Fin Kennedy, Artistic Director of Tamasha Theatre Company and one of the lesson plan writers said: “The Student Guide to Writing: Playwriting provides important access to the leading playwriting training coming out of the industry and I am delighted to be involved. The innovative online format empowers writers, teachers and groups across the UK to take the initiative and start writing, whatever their circumstances, using new media to democratize vocational training. The implications for access and diversity are very exciting indeed, and I hope it inspires other initiatives of this kind”.

Ola Animashawun, founder of the Royal Court Theatre’s young writers’ programme said: “Craft, diversity and well told stories from a vast range of perspectives, experiences and individual voices capturing what it means to be human – these are my passions. Hence, The Student Guide to Writing felt like a great match.  The more people we can inspire to add their voice to the canon, the more we increase the chances of creating a more open, enlightened, incisive, insightful and equitable world for us all to play a part in.”

Lesson Plan writer Ola Animashawun

Lesson Plan writer Ola Animashawun

Vee Tames, schools winner: “Writing for the stage had always been something I wanted to try for a long time. However, I lacked the knowledge to know where to begin and the particular demands of the form. The lesson plans were very concise and provided you with exercises you could use immediately to spark ideas and clarify each element of your work such as structure, dialogue and character. The competition deadline itself is what gave me that final boost of encouragement to enter! I was pleased when I found out I won the Schools Category with my first ever play; it is immensely gratifying and such a confidence boost.”

Jennifer Tuckett and lesson plan writer Lucy Kerbel

Jennifer Tuckett and lesson plan writer Lucy Kerbel

Miriam Battye, emerging/general category winner: “I want to be a really great writer, the best I possibly can be. I’ve been given sage advice to just read, read and read. It’s a foolproof way to get better. Studying is much the same thing. It’s just getting as much stuff in your head so you’ve got more thoughts to work with.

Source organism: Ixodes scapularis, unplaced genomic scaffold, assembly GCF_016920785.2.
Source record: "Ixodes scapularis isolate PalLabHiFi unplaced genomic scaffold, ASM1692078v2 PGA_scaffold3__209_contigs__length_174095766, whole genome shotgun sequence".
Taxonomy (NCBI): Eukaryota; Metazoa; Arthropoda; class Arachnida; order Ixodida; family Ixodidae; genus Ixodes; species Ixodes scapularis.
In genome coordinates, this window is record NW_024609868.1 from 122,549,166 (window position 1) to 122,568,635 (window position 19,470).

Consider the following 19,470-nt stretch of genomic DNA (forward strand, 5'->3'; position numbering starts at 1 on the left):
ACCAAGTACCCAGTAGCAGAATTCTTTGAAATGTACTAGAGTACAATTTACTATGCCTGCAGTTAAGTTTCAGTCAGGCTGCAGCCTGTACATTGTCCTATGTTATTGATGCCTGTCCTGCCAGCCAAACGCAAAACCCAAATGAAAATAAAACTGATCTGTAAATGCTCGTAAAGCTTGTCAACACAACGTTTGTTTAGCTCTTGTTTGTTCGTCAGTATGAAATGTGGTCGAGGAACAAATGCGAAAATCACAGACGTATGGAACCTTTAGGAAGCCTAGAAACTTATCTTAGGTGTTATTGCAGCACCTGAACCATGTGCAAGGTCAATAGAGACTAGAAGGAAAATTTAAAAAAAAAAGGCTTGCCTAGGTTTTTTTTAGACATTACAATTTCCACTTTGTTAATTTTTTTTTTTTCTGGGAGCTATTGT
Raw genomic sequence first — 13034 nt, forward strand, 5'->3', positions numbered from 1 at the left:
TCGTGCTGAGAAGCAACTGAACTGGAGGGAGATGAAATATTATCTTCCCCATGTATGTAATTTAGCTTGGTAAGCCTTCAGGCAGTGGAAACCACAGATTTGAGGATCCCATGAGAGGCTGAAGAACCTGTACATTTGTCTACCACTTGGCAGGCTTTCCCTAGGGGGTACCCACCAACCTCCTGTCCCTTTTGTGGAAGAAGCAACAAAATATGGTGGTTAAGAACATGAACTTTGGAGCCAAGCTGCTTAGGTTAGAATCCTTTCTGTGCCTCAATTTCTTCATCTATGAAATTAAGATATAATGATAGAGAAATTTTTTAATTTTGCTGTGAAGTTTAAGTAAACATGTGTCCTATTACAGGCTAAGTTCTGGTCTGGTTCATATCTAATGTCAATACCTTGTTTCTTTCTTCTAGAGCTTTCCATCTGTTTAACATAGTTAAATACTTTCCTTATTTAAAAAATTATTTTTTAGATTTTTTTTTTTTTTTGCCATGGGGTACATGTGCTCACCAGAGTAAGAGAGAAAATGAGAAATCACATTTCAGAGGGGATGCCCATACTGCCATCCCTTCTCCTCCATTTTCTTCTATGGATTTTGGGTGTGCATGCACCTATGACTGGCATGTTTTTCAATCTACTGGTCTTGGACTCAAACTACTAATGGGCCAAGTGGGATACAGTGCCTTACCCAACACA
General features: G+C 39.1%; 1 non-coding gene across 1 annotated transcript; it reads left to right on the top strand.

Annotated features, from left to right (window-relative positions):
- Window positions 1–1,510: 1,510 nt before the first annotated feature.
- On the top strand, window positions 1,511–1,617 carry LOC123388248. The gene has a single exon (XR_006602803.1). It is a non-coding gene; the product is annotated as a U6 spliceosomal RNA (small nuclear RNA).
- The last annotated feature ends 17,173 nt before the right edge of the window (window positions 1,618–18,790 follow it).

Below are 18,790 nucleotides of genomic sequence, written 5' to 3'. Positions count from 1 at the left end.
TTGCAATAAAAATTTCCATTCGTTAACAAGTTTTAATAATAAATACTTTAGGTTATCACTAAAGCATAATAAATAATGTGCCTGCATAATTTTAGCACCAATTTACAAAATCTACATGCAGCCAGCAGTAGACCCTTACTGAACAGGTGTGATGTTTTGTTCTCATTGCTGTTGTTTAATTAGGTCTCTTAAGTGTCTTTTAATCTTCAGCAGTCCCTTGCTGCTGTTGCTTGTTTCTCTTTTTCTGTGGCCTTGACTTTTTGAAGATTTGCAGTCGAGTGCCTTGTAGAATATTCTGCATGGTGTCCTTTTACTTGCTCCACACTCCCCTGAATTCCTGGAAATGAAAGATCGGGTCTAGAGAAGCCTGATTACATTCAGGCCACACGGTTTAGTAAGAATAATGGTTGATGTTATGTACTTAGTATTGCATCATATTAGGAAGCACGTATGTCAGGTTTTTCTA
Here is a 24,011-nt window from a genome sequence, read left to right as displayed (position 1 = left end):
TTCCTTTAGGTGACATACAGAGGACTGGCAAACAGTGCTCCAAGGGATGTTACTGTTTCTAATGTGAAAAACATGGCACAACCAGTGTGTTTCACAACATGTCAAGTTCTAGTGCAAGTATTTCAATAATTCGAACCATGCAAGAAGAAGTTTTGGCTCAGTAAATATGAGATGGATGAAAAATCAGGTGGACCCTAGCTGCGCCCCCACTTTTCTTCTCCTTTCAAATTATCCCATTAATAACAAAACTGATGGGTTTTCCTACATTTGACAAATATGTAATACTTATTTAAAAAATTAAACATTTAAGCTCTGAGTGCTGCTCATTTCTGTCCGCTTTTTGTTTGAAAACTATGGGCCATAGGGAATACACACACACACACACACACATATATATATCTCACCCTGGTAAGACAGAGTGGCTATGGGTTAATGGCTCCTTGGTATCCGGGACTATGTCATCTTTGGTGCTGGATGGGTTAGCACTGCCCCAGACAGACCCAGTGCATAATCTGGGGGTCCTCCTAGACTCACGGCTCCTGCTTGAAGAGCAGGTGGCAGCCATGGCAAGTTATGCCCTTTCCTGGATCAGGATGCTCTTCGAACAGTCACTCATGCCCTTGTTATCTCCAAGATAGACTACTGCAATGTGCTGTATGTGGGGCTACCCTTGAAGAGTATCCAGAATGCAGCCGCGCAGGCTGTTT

Mufaro Makubika, emering/general winner: “This was a great opportunity to learn about craft from highly respected industry figures. It’s a fantastic honour. To me, all a playwright wants to do is get their work out and work more.”

 

For more information on the day or to book tickets, please go to: https://www.bushtheatre.co.uk/festival/the-student-guide-to-writing-playwriting-day/

Dramatic Writing Masterclasses: Key Advice from the Industry Masters” is also available to pre-order at http://oberonbooks.com/creative-writing/dramatic-writing and “The Student Guide to Writing: Playwriting” will be published at the end of 2016, which will include the lesson plans and winning writers’ work in one volume to provide permanent access to the lesson plans and the leading training for the first time. We hope you will join us in July to see the winner’s work and for the second stage of The Student Guide to Writing: Playwriting and the opportunity to get further advice and feedback on your plays.

The Student Guide to Writing: Playwriting – part two

Video

The winners of ‘The Student Guide to Writing: Playwriting’ competition, which has been running since January, have just been chosen! I’ll hand over to Jennifer Tuckett of Central St Martins to tell you more and to announce the names of the winners. 

I’m pleased to be writing to announce the winners of The Student Guide to Writing: Playwriting, the new competition from the Bush Theatre, Oberon Books, the MA Dramatic Writing at Drama Centre London at Central Saint Martins and Writers at Work Productions.